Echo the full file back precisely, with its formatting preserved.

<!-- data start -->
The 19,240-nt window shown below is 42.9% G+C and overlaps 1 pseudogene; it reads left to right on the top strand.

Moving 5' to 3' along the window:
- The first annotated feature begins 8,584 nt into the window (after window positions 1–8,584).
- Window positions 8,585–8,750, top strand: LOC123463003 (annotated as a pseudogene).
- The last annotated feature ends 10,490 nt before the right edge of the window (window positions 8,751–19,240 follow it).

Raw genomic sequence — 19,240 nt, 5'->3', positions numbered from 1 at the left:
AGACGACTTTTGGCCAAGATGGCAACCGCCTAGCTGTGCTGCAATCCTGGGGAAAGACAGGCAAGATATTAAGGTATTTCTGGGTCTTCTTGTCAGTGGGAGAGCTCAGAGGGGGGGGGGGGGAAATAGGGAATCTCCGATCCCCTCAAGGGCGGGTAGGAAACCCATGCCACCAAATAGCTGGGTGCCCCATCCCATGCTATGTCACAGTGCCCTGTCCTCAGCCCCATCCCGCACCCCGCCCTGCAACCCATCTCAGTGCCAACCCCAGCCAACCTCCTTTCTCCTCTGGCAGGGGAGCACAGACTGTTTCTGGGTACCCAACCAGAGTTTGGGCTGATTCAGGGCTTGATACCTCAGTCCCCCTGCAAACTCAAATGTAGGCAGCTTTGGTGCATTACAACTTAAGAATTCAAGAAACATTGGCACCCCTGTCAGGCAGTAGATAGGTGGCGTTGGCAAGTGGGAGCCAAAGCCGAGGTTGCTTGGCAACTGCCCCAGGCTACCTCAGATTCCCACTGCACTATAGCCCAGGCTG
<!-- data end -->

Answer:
The 19,240-nt window shown below is 42.9% G+C and overlaps 1 pseudogene; it reads left to right on the top strand.

Moving 5' to 3' along the window:
- The first annotated feature begins 8,584 nt into the window (after window positions 1–8,584).
- Window positions 8,585–8,750, top strand: LOC123463003 (annotated as a pseudogene).
- The last annotated feature ends 10,490 nt before the right edge of the window (window positions 8,751–19,240 follow it).

Raw genomic sequence — 19,240 nt, 5'->3', positions numbered from 1 at the left:
AGACGACTTTTGGCCAAGATGGCAACCGCCTAGCTGTGCTGCAATCCTGGGGAAAGACAGGCAAGATATTAAGGTATTTCTGGGTCTTCTTGTCAGTGGGAGAGCTCAGAGGGGGGGGGGGGGAAATAGGGAATCTCCGATCCCCTCAAGGGCGGGTAGGAAACCCATGCCACCAAATAGCTGGGTGCCCCATCCCATGCTATGTCACAGTGCCCTGTCCTCAGCCCCATCCCGCACCCCGCCCTGCAACCCATCTCAGTGCCAACCCCAGCCAACCTCCTTTCTCCTCTGGCAGGGGAGCACAGACTGTTTCTGGGTACCCAACCAGAGTTTGGGCTGATTCAGGGCTTGATACCTCAGTCCCCCTGCAAACTCAAATGTAGGCAGCTTTGGTGCATTACAACTTAAGAATTCAAGAAACATTGGCACCCCTGTCAGGCAGTAGATAGGTGGCGTTGGCAAGTGGGAGCCAAAGCCGAGGTTGCTTGGCAACTGCCCCAGGCTACCTCAGATTCCCACTGCACTATAGCCCAGGCTG